Victor Hill, the self-proclaimed Clayton County “CRIME FIGHTER” sheriff who jailed a political opponent and once stationed snipers on the roof of the sheriff’s office after firing 27 employees, will learn today how much time he’ll be spending behind bars.
Almost two years after he was indicted in April 2021 on federal charges of violating the civil rights of jail detainees, the controversial former lawman will be sentenced to a federal prison Tuesday by U.S. District Judge Eleanor Ross.
Hill was found guilty in October of strapping detainees in the Clayton County jail into restraint chairs as punishment. Restraint chairs can only lawfully be used in cases when a detainee is a threat to himself or others.
Federal officials last week recommended 46 months of prison time, arguing that Hill’s methods abused his authority and physically harmed pre-trial detainees.
“Among the evidence before this court at trail was the fact that Hill ordered each of the six victims strapped into restraint chairs for hours for no permissible purpose,” federal authorities wrote in their sentencing guidelines.
Hill’s attorney Drew Findling has said he plans to appeal the verdict.
In a filing shortly after the sentencing guidelines were released, Hill’s team argued that the recommended sentence was excessive and did not take into consideration the former leader’s standing in the community.
It adds that the judge consider Hill’s history “and the substantial support he has from his family and community as indicated in the numerous letters provided to the court,” the document said. Attached were around two dozen letters to Ross from pastors, community leaders, a housekeeper and others asking for leniency for Hill.
Jerome Hill, Victor Hill’s younger brother, told Ross in a letter that Hill inspired him to go into law enforcement. His older brother began his career when there weren’t many Black men in law enforcement, he said, and Hill has been a leader who has fed the homeless and helped keep Clayton County clean.
Victor “has suffered an exacting toll that has stripped him of his livelihood, which he will never be able to attain again in life; a love that he shared since he was a child,” Jerome Hill wrote. “Yet, through this pain, he has offered extraordinary guidance, perspective, and courage to redeem himself.”
The sentencing will come one week before a special election in Clayton County to replace Hill. The former sheriff has been stumping for Levon Allen, who he helped maneuver to become interim sheriff. In recent weeks, Allen has apparently take over Hill’s Facebook page and the former lawman’s 35,000 followers.
“Today the original crime fighter came out to campaign with/for the new crime fighter, Sheriff Levon Allen,” Hill’s social media manager Carl Johnson wrote on the page under a collage of photos of Allen and Hill making the rounds with voters.
Hill was elected sheriff in 2005 and immediately courted controversy his first day in office by terminating more than two dozen employees. As the fired staff departed the building, snipers were perched on the roof.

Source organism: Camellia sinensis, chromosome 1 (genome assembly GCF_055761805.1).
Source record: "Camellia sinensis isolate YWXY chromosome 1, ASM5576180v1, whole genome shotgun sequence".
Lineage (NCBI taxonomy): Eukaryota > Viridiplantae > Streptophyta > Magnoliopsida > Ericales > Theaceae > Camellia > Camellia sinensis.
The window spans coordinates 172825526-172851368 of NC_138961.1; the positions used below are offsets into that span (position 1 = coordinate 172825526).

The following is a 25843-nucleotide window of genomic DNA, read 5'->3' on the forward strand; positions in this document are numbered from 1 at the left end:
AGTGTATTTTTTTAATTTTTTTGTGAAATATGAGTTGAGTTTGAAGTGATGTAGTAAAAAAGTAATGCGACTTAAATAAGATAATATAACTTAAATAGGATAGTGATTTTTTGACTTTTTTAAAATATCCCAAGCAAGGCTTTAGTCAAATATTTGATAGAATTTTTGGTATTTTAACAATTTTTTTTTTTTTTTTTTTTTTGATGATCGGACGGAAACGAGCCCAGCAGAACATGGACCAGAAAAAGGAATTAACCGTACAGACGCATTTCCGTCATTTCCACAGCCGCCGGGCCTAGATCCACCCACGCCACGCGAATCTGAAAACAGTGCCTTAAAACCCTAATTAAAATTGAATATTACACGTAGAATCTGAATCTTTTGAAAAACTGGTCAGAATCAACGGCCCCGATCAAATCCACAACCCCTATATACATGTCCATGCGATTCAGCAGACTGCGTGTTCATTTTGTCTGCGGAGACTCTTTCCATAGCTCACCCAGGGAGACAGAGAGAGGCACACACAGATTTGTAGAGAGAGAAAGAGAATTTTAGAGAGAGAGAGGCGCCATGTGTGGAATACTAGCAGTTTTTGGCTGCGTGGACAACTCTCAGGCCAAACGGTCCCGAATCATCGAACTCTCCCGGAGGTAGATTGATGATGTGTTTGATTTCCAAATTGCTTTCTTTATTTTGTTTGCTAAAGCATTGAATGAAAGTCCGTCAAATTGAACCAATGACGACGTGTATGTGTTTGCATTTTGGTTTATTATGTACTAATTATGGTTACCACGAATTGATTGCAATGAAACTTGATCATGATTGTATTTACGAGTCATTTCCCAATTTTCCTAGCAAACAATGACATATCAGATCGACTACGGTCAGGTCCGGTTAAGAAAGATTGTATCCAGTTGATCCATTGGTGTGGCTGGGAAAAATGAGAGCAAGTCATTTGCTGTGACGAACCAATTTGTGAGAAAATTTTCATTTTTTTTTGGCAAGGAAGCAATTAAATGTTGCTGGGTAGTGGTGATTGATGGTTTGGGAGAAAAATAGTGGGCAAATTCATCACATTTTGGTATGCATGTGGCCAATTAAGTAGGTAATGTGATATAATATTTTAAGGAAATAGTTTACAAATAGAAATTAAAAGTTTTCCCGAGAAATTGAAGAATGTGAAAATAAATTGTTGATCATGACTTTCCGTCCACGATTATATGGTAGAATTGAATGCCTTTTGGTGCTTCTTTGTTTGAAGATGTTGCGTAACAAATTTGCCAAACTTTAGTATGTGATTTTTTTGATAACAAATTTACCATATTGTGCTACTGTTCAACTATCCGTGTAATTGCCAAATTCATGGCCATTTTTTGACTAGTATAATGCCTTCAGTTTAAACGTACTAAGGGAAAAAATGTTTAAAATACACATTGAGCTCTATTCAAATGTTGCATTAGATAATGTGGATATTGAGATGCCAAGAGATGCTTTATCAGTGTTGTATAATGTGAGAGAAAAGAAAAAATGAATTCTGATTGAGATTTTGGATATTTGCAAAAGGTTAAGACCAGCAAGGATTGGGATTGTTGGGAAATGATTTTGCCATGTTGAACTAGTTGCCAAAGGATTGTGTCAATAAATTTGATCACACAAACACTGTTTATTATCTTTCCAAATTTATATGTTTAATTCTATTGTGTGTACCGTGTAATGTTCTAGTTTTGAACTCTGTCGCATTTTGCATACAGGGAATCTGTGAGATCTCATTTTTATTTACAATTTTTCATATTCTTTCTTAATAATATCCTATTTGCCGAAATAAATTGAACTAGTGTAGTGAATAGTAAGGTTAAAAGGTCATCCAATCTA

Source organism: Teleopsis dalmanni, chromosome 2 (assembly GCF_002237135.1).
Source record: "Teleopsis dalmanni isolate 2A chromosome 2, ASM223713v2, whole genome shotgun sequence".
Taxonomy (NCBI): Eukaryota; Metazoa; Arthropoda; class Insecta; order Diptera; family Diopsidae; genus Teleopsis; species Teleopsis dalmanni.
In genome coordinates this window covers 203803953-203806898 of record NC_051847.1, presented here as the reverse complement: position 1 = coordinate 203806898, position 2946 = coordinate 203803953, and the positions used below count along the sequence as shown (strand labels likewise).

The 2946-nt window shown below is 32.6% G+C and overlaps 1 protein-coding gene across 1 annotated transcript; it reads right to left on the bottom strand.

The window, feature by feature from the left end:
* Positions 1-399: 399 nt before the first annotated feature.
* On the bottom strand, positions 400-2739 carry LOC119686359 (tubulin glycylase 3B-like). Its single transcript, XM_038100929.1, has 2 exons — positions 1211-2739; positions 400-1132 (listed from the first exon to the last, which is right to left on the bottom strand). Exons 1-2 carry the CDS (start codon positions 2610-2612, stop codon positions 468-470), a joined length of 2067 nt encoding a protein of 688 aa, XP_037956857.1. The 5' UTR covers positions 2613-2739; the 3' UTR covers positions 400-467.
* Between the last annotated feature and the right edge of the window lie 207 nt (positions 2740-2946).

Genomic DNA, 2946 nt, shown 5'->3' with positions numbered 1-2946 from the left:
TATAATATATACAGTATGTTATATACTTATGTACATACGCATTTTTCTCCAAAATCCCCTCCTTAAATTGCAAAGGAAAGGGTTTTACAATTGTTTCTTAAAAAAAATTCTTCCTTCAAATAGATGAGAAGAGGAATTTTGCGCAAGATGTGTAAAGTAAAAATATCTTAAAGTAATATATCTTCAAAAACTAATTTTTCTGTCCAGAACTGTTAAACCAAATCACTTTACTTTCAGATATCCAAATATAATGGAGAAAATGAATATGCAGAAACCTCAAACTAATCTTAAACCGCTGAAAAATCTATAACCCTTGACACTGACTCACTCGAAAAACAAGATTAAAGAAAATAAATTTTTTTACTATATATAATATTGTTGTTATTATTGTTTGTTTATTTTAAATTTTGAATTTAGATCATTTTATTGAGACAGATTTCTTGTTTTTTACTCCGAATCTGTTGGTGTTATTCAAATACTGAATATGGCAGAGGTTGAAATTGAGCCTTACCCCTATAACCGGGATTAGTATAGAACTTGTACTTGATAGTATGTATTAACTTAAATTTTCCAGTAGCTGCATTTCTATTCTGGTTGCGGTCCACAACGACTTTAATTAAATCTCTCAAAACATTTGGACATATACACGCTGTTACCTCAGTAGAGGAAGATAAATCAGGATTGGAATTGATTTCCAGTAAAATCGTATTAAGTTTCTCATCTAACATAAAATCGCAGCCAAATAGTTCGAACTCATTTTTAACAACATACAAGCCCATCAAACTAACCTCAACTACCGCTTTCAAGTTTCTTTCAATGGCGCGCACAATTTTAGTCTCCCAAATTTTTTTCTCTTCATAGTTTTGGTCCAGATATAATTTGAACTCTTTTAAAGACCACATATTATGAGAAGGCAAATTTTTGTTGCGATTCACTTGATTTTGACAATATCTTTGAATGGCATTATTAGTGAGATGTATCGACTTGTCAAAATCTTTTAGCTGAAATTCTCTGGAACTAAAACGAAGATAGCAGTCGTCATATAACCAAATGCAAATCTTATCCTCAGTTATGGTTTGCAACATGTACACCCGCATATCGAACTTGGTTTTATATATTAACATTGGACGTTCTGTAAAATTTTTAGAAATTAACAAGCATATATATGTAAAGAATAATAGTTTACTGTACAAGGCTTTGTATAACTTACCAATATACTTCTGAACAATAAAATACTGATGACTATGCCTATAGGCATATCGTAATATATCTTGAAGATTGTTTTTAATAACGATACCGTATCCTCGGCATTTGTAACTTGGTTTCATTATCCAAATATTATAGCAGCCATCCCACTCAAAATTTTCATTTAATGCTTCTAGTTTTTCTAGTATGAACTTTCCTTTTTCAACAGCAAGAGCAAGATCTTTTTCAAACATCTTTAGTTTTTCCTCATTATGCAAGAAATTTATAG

Hill stayed in the news with one controversy after another. He lost reelection to fellow Democrat Kem Kimbrough in 2008 and later filed for bankruptcy because of the judgments against him from lawsuits filed by Clayton Sheriff’s Office employees and others.
He defeated Kimbrough in a rematch for sheriff in late 2012, despite being indicted on 37 charges earlier in the year, including four counts of racketeering.
In August 2013, Hill was acquitted of 32 charges by a Clayton jury after one day of deliberations. And in 2015, he was charged with reckless conduct after he said he accidentally shot a woman friend in the abdomen at a Gwinnett County model home while practicing “police tactics.”
In 2018, he issued warrants for the arrest of former deputy Robert Hawes who planned to run against him in 2020. Hill charged him with filing false documentation and violation of oath of office.
Hill also came to the rescue of Bishop Mitzi Bickers in 2016, giving her a job as a corrections officer two years before she would be indicted on bribery charges in the Atlanta City Hall bribery probe. Bickers would go on to be Hill’s chief of staff before she was convicted last year on nine felony counts against her, including conspiracy to commit bribery, money laundering, wire fraud and filing false tax returns.
Yet it was his interactions with seven detainees in the jail that ended his career.
In videotaped and written interviews with the men in the federal indictment, Hill was portrayed as a man willing to use power to exert authority over detainees when it was not necessary.
In on instance in April 2020, Chryshon Hollins, who had just turned 17 was arrested for allegedly vandalizing his home during an argument with his mother. Seated in the back of a deputy’s vehicle, the arresting officer took a picture of the youth, who had been apprehended without resistance and was cooperative.
He texted the photo to Hill. Hill asked the detainee’s age.
“17,” the deputy wrote.
“Chair,” Hill replied.
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